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Anderson v. Estate of Wood

Supreme Court of New Hampshire, Belknap

November 28, 2018

MONICA ANDERSON
v.
ESTATE OF MARY D. WOOD

          Argued: September 13, 2018

          Leahy & Leahy, PLLC, of Penacook (Linda B. Sullivan Leahy on the brief and orally), for the plaintiff.

          O'Shaughnessy, Walker & Buchholz, P.A., of Manchester (James G. Walker on the brief and orally), for the defendant.

          HICKS, J.

         The plaintiff, Monica Anderson, appeals a decision of the Superior Court (O'Neill, J.) dismissing her personal injury action against the defendant, the Estate of Mary D. Wood, as time-barred by RSA 508:4 (2010). We reverse and remand.

         The following facts are taken from the trial court's orders; the procedural history is taken from the record before us. On April 5, 2013, the plaintiff was involved in a motor vehicle accident with a vehicle driven by Mary D. Wood (Wood). The plaintiff commenced suit by complaint dated March 25, 2016, alleging that Wood had caused her injury by negligently rear-ending her vehicle. The complaint was mistakenly served on Wood's daughter, who was also named Mary D. Wood. The daughter moved to dismiss on the grounds that Wood had passed away on January 22, 2015, and the plaintiff had no cause of action against the daughter, who was neither the administrator of Wood's estate nor had any legal relationship with, or legal duty to, the plaintiff.

         On April 29, 2016, the plaintiff moved to amend her complaint to substitute the Estate of Mary D. Wood for Mary D. Wood as the defendant. The plaintiff's motion alleged that she had filed a petition for estate administration for the Estate of Mary D. Wood and that she would serve notice of the action on the estate once the circuit court ruled on that petition.

         On June 30, 2016, the trial court dismissed the action, ruling, sua sponte, that it did not have subject matter jurisdiction. The court noted the plaintiff's concession that she had filed the action against the wrong defendant, but concluded that it could not grant her motion to amend because there was "nothing in the record to suggest . . . that an Estate of Mary D. Wood presently exists." The parties did not dispute that Wood died intestate and no estate had been opened immediately following her death. The court acknowledged the plaintiff's allegation that she had sought to open an estate, but noted that the plaintiff had not provided "any documentation demonstrating that the [circuit court] ever issued a grant of administration of said estate." Accordingly, the court dismissed the action, ruling that "there is presently no legal entity that can be properly substituted for the current defendant such that this Court would possess subject matter jurisdiction over this action pursuant to RSA 556:7." See RSA 556:7 (2007).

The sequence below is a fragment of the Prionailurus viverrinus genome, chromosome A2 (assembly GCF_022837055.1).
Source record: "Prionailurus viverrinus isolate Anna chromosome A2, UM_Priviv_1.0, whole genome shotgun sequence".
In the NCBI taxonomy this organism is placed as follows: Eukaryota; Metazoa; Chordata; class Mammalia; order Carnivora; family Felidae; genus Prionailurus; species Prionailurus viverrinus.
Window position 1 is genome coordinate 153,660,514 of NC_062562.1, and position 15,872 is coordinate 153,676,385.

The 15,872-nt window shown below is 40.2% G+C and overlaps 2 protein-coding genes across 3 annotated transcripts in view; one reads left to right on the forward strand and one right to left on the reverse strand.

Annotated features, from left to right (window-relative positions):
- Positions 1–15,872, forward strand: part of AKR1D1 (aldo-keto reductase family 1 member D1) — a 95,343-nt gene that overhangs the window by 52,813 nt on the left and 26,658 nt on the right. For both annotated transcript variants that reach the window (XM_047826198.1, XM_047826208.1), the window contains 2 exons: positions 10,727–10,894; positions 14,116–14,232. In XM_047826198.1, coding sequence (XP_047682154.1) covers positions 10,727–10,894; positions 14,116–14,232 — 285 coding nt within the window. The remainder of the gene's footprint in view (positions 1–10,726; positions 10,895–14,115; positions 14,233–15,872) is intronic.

In August 2016, a certificate of appointment was issued, naming an administrator of the Estate of Mary D. Wood. The plaintiff filed her complaint in the instant action on April 4, 2017. The defendant moved to dismiss, arguing that the statute of limitations had run on the claim.

         The trial court granted the motion to dismiss. The court ruled that because the action "is one for personal injury, and it was not pending until after [Wood's] death[, ] . . . said action falls within the purview of RSA 556:11, and is thus subject to the limitations of RSA 508:4." See RSA 508:4; RSA 556:11 (2007). The court further ruled:

It is undisputed that the accident giving rise to the present cause of action occurred on April 5, 2013. Therefore, in order to satisfy the three-year statute of limitations period set forth in RSA 508:4, the plaintiff was required to file the present action by April 5, 2016. Because the present action was filed April 4, 2017, nearly one year after the three-year statute of limitations had run, the Court finds that the plaintiff's claim is time-barred by RSA 508:4.

         This appeal followed.

         We first set forth our standard of review.

In reviewing a trial court's ruling on a motion to dismiss, we generally consider whether the [plaintiff's] allegations are reasonably susceptible of a construction that would permit recovery. The [defendant], however, moved to dismiss based exclusively upon the statute of limitations. The statute of limitations is an ...

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